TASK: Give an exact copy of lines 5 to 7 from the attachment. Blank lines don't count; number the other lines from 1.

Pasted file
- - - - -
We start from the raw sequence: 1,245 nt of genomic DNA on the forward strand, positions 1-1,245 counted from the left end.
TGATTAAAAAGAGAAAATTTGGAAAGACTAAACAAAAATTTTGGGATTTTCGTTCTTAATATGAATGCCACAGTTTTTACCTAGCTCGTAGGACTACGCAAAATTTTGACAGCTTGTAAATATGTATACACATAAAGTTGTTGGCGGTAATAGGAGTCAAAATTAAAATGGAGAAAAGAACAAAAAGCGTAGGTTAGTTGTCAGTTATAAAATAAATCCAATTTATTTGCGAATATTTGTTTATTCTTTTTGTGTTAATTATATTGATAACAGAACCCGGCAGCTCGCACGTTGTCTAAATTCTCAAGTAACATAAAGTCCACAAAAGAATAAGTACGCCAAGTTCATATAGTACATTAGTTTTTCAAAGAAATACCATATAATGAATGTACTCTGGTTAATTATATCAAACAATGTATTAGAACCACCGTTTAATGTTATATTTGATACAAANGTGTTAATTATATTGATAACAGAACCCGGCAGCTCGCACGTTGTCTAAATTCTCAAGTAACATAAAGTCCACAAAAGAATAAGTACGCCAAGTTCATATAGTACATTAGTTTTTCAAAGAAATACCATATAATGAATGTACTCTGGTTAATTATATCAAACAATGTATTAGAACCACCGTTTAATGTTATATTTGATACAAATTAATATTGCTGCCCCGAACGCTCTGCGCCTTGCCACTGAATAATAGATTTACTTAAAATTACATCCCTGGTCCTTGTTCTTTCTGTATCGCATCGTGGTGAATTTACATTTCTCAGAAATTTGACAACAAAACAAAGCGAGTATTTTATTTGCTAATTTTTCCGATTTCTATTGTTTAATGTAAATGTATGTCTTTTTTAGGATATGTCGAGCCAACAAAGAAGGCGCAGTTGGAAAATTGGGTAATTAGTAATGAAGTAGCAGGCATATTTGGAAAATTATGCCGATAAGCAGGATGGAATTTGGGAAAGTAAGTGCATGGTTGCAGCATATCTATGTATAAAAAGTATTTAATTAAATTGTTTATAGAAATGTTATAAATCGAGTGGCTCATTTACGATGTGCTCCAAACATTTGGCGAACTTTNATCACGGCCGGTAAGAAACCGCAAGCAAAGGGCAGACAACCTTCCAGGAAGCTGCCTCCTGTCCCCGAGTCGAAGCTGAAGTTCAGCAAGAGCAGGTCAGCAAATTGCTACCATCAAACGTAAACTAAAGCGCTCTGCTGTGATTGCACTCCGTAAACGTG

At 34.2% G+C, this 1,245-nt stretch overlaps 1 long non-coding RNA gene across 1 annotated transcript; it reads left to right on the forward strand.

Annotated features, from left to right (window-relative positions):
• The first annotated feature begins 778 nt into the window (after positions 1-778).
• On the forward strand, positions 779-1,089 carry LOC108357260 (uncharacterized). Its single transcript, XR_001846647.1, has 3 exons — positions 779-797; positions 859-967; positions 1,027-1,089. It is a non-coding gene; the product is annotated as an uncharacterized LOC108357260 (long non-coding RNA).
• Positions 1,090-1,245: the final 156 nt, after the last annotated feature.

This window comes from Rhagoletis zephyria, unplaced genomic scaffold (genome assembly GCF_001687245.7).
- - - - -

• The first annotated feature begins 778 nt into the window (after positions 1-778).
• On the forward strand, positions 779-1,089 carry LOC108357260 (uncharacterized). Its single transcript, XR_001846647.1, has 3 exons — positions 779-797; positions 859-967; positions 1,027-1,089. It is a non-coding gene; the product is annotated as an uncharacterized LOC108357260 (long non-coding RNA).
• Positions 1,090-1,245: the final 156 nt, after the last annotated feature.